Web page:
Willie Robertson: "I can promise you this: no matter who you are, @realDonaldTrump will have your back."

Donald Trump Jr.: "If @HillaryClinton were elected, she'd be the first president who couldn't pass a basic background check."

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Should the Grand Old Party actually be the grand young, and diverse party? Alex Smith certainly thinks so. As the first female chair in the history of College Republicans, Smith believes that the ideas that Republicans espouse are those that are widely held by young people. "The most important issues to young people today, including myself, are jobs and the economy...We are looking for economic growth from local communities and not from Washington." In her speech on Monday, Alex said, "We are the new faces of the Grand Old Party," but notes that "millennials cost us the White House four years ago, and that's caused some of the political elite to write us off." She says that work still needs to be done to engage millennials within her party, but points out that "the competitive primary process brought out a lot of young people to run for delegates themselves-- to be a part of the process. We see a lot of young, new faces here."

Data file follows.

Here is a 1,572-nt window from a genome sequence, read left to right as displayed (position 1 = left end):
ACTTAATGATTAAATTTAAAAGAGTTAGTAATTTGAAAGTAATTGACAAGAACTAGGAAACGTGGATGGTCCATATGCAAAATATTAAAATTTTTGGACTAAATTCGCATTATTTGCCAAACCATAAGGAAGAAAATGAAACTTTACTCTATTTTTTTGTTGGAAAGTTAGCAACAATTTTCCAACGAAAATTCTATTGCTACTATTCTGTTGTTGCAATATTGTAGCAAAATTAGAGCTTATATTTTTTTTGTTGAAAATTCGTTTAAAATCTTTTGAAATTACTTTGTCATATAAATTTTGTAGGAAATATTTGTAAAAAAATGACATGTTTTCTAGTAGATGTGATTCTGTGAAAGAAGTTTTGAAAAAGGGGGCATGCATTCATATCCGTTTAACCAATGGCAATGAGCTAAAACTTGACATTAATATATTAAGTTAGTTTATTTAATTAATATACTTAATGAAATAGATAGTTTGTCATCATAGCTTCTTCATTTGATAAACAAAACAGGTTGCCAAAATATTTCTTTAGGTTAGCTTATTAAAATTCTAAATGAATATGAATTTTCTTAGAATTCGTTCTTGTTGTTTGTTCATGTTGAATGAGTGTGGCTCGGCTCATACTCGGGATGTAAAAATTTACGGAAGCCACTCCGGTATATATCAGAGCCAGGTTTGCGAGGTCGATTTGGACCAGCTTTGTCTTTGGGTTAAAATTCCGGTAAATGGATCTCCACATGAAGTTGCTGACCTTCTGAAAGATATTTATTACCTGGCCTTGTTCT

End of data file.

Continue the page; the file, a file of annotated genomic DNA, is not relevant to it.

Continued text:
Heard about the uproar by delegates because they couldn't have a roll call vote for the rules of the convention? (If you haven't, don't feel bad.) Michael Hensley, a 20-year-old delegate from the University of Tennessee, is concerned that the conventions are becoming too procedural, saying, "Technically the delegates do have the power; most of the party doesn't understand that. It's pretty democratic to have thousands of delegates to vote and represent our party – it's like Congress." Even with his concerns, he is honored to have the privilege to be one of the few young delegates selected to represent his community and have the "ultimate authority over the convention."


Look out for next week's issue, which will cover all things Democratic National Convention in Philadelphia!


Issue. 041.